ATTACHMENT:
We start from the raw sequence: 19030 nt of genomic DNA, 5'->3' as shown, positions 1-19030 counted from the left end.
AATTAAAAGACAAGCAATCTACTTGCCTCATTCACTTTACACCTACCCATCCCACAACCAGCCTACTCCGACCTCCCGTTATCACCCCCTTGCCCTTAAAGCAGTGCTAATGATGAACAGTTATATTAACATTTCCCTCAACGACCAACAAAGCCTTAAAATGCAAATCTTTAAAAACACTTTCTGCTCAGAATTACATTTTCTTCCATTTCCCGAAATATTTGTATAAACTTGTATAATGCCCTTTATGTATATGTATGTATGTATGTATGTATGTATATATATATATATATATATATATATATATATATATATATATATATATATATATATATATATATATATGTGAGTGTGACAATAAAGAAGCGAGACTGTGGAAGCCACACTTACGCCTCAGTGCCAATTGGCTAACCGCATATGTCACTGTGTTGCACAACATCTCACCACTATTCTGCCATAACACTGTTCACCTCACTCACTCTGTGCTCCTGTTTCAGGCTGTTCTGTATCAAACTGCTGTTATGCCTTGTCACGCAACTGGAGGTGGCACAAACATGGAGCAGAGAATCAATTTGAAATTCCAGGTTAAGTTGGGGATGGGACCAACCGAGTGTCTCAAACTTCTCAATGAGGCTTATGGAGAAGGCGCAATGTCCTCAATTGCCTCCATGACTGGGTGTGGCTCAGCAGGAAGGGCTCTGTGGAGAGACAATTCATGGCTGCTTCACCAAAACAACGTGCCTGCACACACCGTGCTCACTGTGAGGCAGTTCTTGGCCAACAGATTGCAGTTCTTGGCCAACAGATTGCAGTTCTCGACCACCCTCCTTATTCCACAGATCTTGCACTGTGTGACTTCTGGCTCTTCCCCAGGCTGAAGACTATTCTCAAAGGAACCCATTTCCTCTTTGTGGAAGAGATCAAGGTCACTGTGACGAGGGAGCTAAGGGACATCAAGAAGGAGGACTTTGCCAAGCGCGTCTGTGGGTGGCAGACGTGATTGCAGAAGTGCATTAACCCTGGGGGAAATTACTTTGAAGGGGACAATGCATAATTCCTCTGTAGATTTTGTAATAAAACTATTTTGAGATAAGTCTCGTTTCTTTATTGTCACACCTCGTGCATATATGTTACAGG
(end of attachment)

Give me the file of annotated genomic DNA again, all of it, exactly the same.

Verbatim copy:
We start from the raw sequence: 19030 nt of genomic DNA, 5'->3' as shown, positions 1-19030 counted from the left end.
AATTAAAAGACAAGCAATCTACTTGCCTCATTCACTTTACACCTACCCATCCCACAACCAGCCTACTCCGACCTCCCGTTATCACCCCCTTGCCCTTAAAGCAGTGCTAATGATGAACAGTTATATTAACATTTCCCTCAACGACCAACAAAGCCTTAAAATGCAAATCTTTAAAAACACTTTCTGCTCAGAATTACATTTTCTTCCATTTCCCGAAATATTTGTATAAACTTGTATAATGCCCTTTATGTATATGTATGTATGTATGTATGTATGTATATATATATATATATATATATATATATATATATATATATATATATATATATATATATATATATATATGTGAGTGTGACAATAAAGAAGCGAGACTGTGGAAGCCACACTTACGCCTCAGTGCCAATTGGCTAACCGCATATGTCACTGTGTTGCACAACATCTCACCACTATTCTGCCATAACACTGTTCACCTCACTCACTCTGTGCTCCTGTTTCAGGCTGTTCTGTATCAAACTGCTGTTATGCCTTGTCACGCAACTGGAGGTGGCACAAACATGGAGCAGAGAATCAATTTGAAATTCCAGGTTAAGTTGGGGATGGGACCAACCGAGTGTCTCAAACTTCTCAATGAGGCTTATGGAGAAGGCGCAATGTCCTCAATTGCCTCCATGACTGGGTGTGGCTCAGCAGGAAGGGCTCTGTGGAGAGACAATTCATGGCTGCTTCACCAAAACAACGTGCCTGCACACACCGTGCTCACTGTGAGGCAGTTCTTGGCCAACAGATTGCAGTTCTTGGCCAACAGATTGCAGTTCTCGACCACCCTCCTTATTCCACAGATCTTGCACTGTGTGACTTCTGGCTCTTCCCCAGGCTGAAGACTATTCTCAAAGGAACCCATTTCCTCTTTGTGGAAGAGATCAAGGTCACTGTGACGAGGGAGCTAAGGGACATCAAGAAGGAGGACTTTGCCAAGCGCGTCTGTGGGTGGCAGACGTGATTGCAGAAGTGCATTAACCCTGGGGGAAATTACTTTGAAGGGGACAATGCATAATTCCTCTGTAGATTTTGTAATAAAACTATTTTGAGATAAGTCTCGTTTCTTTATTGTCACACCTCGTGCATATATGTTACAGG